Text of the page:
Difference between Continuous Integration and Continuous Deployment
In as much as CI and CD work conjointly, they perform different tasks.
Firstly, Continuous Integration (CI) is a step geared toward ensuring all codes from developers are being pushed into a central repository simultaneously for automated builds and tests to be executed. Whilst continuous Deployment(CD) is the process of taking/moving the built software/software artifact successfully into production.
Problems Faced before the adoption of CI/CD
Before the adoption of continuous integration and deployment, many issues were faced with the entire software release process. Some of the issues/problems which were faced before the adoption of CI/CD include:
- Difficulty in detecting a broken application before release.
- The slower release of new features.
- Difficulties in detecting points of failure.
- Longer waiting for manual code checks.
- A lot of repetitive manual tasks were error-prone.
Above, we have seen a few of the problems faced by engineering teams throughout the development process until the release phase. The above problems were all solved efficiently with Continuous Integration(CI) and Continuous Deployment(CD).
Benefits of CI/CD
Previously we have looked at what Continous Integration(CI) and Continous Deployment(CD) are and the problems that were faced by engineering teams before the adoption of CI/CD. Now, we will discuss the business benefits of CI/CD:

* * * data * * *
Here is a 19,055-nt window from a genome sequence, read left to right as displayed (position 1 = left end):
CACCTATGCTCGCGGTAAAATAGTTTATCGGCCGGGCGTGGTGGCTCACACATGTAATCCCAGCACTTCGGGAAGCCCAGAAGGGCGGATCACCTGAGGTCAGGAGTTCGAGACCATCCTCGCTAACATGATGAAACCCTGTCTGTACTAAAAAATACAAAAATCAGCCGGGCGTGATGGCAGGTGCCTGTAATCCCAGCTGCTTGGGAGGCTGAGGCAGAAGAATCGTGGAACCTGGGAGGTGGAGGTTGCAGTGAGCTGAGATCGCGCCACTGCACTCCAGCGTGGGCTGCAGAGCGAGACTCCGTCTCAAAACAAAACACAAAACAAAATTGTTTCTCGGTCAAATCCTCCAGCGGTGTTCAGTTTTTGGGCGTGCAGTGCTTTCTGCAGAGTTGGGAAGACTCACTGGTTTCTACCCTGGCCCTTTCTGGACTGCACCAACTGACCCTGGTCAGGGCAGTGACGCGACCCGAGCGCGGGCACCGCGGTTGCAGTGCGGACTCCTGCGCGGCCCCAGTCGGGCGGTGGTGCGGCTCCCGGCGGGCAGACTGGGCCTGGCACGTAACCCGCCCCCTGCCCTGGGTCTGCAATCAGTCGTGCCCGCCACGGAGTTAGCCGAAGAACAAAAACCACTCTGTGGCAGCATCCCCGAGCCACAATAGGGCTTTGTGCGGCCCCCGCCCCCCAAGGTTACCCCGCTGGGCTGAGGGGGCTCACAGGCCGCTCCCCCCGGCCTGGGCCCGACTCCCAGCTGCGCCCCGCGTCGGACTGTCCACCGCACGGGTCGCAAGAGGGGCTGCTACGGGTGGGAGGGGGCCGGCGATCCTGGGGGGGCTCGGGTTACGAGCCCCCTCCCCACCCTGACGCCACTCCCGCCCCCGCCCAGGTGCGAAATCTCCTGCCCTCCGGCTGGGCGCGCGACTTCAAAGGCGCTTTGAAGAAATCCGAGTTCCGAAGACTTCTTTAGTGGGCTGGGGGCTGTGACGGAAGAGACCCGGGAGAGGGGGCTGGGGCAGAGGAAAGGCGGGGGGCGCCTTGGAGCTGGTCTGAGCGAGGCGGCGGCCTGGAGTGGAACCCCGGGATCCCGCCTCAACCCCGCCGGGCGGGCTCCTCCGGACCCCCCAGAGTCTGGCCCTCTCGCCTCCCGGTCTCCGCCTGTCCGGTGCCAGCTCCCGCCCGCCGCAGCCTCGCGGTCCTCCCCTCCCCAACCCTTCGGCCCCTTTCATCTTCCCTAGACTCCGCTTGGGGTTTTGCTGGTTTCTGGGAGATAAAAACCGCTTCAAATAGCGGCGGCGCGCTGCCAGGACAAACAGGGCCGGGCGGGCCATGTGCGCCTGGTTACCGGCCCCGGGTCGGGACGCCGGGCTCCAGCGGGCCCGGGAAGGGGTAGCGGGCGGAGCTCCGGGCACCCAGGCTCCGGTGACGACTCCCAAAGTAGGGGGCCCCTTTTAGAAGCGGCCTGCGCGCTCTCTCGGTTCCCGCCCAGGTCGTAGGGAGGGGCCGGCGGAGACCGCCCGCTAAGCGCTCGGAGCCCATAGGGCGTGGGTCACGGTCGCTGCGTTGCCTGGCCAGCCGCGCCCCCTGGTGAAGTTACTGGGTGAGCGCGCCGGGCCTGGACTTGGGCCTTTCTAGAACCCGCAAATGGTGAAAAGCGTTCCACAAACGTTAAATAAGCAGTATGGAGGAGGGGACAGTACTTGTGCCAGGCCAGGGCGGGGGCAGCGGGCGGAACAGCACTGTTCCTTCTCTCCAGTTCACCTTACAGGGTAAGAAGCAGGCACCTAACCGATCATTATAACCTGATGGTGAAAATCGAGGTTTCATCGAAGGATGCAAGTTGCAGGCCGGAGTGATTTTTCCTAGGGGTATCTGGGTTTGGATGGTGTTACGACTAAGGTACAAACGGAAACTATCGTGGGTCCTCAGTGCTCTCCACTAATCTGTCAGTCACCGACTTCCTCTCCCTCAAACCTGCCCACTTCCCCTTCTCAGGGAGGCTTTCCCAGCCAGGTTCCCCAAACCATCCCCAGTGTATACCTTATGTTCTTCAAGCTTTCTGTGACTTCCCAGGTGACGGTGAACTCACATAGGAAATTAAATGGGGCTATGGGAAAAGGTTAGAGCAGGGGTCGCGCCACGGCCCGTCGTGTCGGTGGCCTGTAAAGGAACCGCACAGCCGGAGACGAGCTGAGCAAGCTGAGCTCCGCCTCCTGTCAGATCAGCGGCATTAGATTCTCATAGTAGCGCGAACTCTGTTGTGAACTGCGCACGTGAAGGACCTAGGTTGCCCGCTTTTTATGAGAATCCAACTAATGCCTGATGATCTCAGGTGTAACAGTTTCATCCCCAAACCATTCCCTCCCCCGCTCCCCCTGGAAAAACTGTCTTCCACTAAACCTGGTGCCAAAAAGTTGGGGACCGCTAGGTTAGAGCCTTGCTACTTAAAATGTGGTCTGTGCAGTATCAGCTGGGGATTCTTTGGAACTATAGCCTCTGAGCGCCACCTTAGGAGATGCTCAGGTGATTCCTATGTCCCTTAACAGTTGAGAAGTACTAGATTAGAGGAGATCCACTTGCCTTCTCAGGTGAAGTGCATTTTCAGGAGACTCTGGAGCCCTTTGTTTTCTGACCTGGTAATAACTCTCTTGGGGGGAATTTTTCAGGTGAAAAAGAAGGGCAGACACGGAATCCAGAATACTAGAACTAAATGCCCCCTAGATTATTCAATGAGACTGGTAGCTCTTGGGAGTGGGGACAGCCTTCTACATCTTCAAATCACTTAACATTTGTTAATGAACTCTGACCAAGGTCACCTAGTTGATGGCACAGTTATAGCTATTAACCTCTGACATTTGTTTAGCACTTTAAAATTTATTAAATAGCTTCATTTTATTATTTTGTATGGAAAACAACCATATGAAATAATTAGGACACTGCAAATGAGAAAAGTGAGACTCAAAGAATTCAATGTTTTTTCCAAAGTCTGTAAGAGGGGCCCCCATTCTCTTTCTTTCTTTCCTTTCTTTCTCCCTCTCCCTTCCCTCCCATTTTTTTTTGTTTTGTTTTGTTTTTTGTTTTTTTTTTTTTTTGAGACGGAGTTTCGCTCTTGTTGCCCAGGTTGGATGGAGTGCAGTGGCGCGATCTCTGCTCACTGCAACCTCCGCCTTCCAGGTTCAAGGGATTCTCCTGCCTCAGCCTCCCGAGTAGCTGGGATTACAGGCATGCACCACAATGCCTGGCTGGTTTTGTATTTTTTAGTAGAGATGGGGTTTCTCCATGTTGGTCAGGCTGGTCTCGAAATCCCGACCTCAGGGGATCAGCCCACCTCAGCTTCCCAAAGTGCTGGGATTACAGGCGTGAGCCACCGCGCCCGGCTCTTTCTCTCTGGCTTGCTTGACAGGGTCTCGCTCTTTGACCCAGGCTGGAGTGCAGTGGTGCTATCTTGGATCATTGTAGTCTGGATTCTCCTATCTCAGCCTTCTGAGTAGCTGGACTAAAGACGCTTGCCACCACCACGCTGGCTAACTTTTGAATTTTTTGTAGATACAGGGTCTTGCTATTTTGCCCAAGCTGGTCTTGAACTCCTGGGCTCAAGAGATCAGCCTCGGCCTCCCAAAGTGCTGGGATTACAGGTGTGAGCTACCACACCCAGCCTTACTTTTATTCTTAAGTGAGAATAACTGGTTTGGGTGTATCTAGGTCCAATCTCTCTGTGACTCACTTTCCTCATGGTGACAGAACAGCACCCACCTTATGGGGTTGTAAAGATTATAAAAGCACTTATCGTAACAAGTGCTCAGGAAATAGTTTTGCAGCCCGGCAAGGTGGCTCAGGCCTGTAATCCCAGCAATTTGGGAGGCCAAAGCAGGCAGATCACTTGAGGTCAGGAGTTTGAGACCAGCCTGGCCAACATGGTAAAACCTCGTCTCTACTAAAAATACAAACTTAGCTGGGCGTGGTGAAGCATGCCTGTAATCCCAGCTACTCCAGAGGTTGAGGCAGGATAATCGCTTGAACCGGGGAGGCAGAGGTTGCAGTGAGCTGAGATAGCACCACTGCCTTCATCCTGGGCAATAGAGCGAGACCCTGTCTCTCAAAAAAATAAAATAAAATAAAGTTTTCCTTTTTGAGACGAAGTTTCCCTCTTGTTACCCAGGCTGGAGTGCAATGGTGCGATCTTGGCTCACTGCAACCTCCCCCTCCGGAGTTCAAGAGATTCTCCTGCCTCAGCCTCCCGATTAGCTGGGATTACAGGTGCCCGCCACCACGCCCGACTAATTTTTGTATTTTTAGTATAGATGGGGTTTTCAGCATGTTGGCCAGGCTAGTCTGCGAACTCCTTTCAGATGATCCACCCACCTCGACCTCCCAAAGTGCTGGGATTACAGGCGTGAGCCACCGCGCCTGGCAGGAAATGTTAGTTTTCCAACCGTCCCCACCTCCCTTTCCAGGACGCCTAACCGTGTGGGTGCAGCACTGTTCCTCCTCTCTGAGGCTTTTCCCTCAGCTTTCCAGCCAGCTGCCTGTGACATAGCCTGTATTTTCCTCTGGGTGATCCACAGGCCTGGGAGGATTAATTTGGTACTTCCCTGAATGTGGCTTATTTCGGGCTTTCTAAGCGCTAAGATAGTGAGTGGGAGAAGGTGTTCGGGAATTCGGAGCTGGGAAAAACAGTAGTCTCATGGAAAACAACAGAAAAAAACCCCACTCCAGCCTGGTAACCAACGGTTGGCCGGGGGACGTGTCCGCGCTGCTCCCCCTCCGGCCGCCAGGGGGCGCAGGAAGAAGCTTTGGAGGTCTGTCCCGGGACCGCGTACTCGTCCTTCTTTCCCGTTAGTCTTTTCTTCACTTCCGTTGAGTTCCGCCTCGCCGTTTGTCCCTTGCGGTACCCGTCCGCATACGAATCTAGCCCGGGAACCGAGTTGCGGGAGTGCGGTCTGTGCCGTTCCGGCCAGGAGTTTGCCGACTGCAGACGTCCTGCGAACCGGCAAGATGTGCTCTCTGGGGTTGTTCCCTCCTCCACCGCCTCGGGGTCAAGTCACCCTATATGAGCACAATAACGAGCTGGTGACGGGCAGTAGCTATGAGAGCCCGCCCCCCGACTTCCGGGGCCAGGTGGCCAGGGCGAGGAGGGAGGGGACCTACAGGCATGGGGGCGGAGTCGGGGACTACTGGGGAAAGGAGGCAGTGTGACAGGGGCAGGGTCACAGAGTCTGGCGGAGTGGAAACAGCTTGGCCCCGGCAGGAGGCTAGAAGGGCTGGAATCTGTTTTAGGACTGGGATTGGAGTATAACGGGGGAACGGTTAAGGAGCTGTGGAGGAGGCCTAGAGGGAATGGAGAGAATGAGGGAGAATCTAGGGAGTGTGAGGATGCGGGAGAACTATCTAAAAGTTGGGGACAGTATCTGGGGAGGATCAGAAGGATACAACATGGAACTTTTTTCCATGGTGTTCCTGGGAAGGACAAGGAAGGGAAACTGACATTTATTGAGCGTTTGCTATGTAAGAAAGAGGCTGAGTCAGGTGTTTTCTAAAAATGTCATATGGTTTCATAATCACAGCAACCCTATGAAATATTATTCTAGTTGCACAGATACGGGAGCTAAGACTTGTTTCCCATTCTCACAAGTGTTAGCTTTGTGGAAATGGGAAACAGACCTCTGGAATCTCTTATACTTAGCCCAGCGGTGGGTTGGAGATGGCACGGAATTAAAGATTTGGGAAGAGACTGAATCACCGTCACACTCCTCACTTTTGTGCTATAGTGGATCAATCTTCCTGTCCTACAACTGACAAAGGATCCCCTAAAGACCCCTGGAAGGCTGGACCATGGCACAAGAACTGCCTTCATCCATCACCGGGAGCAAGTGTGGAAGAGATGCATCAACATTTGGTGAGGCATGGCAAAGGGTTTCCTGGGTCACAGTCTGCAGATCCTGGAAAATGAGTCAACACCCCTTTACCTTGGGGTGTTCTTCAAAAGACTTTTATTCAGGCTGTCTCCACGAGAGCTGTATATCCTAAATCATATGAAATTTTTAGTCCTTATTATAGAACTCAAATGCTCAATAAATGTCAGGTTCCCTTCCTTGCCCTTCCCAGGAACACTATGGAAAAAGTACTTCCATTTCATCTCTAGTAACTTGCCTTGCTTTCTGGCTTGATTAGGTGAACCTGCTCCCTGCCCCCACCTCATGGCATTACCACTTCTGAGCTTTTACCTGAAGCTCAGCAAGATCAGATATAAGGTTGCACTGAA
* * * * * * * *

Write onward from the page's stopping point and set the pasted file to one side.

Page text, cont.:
- Reduced Risks: It is easier and quicker for defects to be found and resolved during development because of how frequently our code can be tested and deployed.
- Increased Revenue: Continuous Integration(CI) and Continuous Deployment(CD) can help increase the company's revenue by helping the engineering team release new features to customers more frequently and also help reduce downtime, which leads to loss.
- Better Code Quality: Better quality code is being produced by developers. With CI, we can detect bugs sooner with the help of automated tests in the pipeline, and those can be resolved as soon as possible.
- Improved MTTR: Mean time to resolution (MTTR) is shorter because of the smaller code changes and quicker fault isolation.
- Shared Repository Changes: In CI/CD practice, developers have a shared repository where they integrate code changes several times in a day, and the code is then verified by an automated build which allows teams to detect any problems early on.
CTO.ai enables engineering teams, software developers, and solutions architects to build and deploy software faster. With CTO.ai, developers and teams can authenticate code changes in real time by connecting to your Version Control System like GitHub or GitLab. With CTO.ai delivery practices, you have full control over your workflows. For your applications, you can configure a simple YAML file that defines all the CI/CD processes for your application.
Author: Jacobs David